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  19. Loki882

    Loki882 Well-Known Member

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    Yes, the complaint that she was treated badly puzzles me as well. I kept thinking throughout the movie "why can't all female characters in superhero movies be treated this well."
     
    #69
  20. Loki882

    Loki882 Well-Known Member

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    Please stop, you just look silly.
     
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  21. MrMaooz

    MrMaooz Well-Known Member

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    I thought she looked great at the graveyard!
     
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  22. Boy Scout

    Boy Scout Well-Known Member

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    I hardly think her treatment was revolutionary.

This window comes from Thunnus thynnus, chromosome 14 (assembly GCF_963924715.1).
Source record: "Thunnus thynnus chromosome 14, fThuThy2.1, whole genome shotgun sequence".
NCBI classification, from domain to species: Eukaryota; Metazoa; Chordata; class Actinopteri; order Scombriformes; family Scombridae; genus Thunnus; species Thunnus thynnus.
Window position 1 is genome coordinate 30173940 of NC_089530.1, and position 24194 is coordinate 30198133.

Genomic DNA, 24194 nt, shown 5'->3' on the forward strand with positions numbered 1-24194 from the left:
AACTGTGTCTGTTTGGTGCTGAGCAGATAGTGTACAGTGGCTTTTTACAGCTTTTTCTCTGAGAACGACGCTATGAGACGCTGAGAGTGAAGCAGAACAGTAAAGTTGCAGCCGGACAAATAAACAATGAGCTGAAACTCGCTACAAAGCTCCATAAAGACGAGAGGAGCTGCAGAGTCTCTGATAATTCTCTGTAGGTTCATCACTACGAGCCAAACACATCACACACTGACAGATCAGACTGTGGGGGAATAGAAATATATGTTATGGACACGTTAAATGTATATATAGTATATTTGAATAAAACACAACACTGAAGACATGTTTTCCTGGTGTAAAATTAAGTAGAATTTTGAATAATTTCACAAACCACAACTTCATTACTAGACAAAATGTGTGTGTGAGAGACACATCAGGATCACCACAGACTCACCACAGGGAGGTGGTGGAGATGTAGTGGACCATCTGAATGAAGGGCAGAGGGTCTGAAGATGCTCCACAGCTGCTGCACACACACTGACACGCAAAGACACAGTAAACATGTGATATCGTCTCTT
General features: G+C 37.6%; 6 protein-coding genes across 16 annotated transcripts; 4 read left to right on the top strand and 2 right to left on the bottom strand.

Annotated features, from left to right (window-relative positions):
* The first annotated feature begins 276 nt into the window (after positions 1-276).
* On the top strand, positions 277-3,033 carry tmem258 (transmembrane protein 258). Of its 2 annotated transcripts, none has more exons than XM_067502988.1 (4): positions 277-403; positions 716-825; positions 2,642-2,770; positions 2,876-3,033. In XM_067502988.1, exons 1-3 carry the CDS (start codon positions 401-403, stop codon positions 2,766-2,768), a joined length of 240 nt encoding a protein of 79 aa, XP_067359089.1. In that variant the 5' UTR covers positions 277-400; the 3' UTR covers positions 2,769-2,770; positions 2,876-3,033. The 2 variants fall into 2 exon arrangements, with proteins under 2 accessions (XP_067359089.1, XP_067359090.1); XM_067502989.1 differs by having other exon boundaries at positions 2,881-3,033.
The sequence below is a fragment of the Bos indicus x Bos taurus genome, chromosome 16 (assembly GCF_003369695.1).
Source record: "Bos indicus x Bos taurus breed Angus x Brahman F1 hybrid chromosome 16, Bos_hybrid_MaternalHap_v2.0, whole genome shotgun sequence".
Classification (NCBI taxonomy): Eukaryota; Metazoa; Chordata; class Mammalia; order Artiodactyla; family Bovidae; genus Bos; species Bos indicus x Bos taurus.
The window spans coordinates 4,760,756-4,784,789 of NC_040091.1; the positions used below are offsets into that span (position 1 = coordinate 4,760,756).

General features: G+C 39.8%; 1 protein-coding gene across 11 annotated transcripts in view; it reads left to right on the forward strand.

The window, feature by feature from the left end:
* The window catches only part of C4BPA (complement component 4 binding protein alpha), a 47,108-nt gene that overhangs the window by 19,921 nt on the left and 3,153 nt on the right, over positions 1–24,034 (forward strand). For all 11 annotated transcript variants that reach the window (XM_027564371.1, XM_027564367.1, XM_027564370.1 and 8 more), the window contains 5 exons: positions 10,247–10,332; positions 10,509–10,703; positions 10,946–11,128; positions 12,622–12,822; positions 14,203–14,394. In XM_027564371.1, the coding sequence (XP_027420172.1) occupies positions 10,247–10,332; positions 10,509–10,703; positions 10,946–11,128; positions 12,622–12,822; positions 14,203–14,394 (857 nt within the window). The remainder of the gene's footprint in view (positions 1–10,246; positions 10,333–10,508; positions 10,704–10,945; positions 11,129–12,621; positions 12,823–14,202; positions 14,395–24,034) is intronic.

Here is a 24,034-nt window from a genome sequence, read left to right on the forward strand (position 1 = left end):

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  23. LibidoLoca

    LibidoLoca Sensually Delicious

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    As per my avvy, I believe in Amy!
     
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  24. The Guard

    The Guard Well-Known Member

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    No, but definitely better than most female supporting characters in superhero/action films.
     
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  25. The Guard

    The Guard Well-Known Member

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    In the sequel, I'd like to see some kind of evolution of Lois' journalistic coverage of Superman. Something along the lines of having to be a responsible journalist and look at different angles of the superhero issue, not just being Superman's biggest fan. It would create some interesting conflict.
     
    #75